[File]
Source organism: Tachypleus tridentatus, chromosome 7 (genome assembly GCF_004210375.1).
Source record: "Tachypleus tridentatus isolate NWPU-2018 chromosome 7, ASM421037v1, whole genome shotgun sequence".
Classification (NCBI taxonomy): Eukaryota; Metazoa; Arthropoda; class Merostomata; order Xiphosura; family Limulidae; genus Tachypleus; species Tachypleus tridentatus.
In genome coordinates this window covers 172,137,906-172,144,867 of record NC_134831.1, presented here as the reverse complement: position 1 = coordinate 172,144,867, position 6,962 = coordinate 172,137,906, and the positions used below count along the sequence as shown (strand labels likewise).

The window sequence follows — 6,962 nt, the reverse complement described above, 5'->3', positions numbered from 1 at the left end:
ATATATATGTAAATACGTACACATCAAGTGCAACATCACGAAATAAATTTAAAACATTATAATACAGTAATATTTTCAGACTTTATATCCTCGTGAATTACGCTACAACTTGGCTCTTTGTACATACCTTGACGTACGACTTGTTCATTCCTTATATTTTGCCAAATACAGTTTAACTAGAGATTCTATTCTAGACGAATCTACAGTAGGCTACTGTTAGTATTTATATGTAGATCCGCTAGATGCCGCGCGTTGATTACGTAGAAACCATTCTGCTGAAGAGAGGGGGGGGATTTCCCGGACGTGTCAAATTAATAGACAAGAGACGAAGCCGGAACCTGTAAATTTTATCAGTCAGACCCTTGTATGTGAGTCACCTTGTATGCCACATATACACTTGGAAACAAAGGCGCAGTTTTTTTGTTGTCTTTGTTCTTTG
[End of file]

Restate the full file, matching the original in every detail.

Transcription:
Source organism: Tachypleus tridentatus, chromosome 7 (genome assembly GCF_004210375.1).
Source record: "Tachypleus tridentatus isolate NWPU-2018 chromosome 7, ASM421037v1, whole genome shotgun sequence".
Classification (NCBI taxonomy): Eukaryota; Metazoa; Arthropoda; class Merostomata; order Xiphosura; family Limulidae; genus Tachypleus; species Tachypleus tridentatus.
In genome coordinates this window covers 172,137,906-172,144,867 of record NC_134831.1, presented here as the reverse complement: position 1 = coordinate 172,144,867, position 6,962 = coordinate 172,137,906, and the positions used below count along the sequence as shown (strand labels likewise).

The window sequence follows — 6,962 nt, the reverse complement described above, 5'->3', positions numbered from 1 at the left end:
ATATATATGTAAATACGTACACATCAAGTGCAACATCACGAAATAAATTTAAAACATTATAATACAGTAATATTTTCAGACTTTATATCCTCGTGAATTACGCTACAACTTGGCTCTTTGTACATACCTTGACGTACGACTTGTTCATTCCTTATATTTTGCCAAATACAGTTTAACTAGAGATTCTATTCTAGACGAATCTACAGTAGGCTACTGTTAGTATTTATATGTAGATCCGCTAGATGCCGCGCGTTGATTACGTAGAAACCATTCTGCTGAAGAGAGGGGGGGGATTTCCCGGACGTGTCAAATTAATAGACAAGAGACGAAGCCGGAACCTGTAAATTTTATCAGTCAGACCCTTGTATGTGAGTCACCTTGTATGCCACATATACACTTGGAAACAAAGGCGCAGTTTTTTTGTTGTCTTTGTTCTTTG